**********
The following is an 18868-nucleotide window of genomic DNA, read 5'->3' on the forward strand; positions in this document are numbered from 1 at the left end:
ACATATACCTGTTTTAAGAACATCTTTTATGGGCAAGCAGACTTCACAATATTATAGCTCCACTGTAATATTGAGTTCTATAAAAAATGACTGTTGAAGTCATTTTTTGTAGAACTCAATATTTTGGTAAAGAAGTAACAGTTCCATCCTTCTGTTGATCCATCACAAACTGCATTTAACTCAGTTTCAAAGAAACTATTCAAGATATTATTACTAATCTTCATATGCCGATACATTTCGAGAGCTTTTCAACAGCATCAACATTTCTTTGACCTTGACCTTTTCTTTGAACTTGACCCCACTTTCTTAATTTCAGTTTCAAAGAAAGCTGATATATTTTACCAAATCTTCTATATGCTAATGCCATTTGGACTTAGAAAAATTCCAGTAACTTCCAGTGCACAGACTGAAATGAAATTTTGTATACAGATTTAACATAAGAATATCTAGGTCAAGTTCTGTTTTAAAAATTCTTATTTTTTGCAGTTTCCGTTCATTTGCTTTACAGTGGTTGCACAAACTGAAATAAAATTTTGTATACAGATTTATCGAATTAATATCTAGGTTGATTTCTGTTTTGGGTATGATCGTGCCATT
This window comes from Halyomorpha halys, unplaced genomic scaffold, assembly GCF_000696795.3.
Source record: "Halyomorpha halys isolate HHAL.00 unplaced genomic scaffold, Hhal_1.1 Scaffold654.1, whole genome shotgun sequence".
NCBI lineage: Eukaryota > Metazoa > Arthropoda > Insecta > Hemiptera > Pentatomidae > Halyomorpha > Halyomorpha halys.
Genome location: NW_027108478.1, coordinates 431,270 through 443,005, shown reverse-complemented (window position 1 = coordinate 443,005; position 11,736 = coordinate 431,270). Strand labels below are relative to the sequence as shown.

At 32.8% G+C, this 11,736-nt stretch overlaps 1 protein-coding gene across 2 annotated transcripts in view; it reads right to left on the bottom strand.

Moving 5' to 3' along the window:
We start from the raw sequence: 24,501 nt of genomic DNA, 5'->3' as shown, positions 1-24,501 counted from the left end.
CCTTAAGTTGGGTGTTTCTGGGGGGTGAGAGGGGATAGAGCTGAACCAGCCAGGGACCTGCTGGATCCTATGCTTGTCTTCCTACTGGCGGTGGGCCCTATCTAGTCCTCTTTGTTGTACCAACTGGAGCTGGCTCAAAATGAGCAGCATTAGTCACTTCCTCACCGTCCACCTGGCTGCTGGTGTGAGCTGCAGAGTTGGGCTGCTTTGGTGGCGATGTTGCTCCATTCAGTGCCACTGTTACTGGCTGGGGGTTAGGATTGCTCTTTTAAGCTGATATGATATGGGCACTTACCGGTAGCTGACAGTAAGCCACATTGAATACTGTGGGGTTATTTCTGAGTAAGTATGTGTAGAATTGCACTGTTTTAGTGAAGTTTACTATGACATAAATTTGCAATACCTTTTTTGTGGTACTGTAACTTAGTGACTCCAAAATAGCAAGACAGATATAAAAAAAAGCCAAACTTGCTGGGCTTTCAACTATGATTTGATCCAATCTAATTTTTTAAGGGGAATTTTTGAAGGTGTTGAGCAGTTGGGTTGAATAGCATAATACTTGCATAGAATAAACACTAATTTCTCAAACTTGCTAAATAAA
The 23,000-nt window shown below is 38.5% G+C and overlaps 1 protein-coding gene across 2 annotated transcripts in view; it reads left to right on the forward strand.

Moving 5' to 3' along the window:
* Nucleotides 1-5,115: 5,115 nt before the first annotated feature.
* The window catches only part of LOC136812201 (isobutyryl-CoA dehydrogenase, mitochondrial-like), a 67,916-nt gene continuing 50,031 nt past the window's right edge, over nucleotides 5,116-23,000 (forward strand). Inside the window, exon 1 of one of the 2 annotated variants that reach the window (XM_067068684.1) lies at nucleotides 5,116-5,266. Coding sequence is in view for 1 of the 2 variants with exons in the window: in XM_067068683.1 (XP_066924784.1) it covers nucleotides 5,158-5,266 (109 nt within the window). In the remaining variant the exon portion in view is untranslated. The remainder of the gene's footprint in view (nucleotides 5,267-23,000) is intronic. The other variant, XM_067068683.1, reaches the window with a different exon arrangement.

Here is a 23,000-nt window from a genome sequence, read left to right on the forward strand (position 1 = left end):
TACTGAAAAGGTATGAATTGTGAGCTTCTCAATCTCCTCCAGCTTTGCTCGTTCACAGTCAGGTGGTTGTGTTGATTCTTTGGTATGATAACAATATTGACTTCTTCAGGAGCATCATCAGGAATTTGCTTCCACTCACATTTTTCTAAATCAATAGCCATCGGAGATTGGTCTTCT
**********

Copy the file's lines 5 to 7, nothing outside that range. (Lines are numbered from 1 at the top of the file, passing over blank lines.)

NCBI lineage: Eukaryota > Metazoa > Arthropoda > Insecta > Hemiptera > Pentatomidae > Halyomorpha > Halyomorpha halys.
Genome location: NW_027108478.1, coordinates 431,270 through 443,005, shown reverse-complemented (window position 1 = coordinate 443,005; position 11,736 = coordinate 431,270). Strand labels below are relative to the sequence as shown.

At 32.8% G+C, this 11,736-nt stretch overlaps 1 protein-coding gene across 2 annotated transcripts in view; it reads right to left on the bottom strand.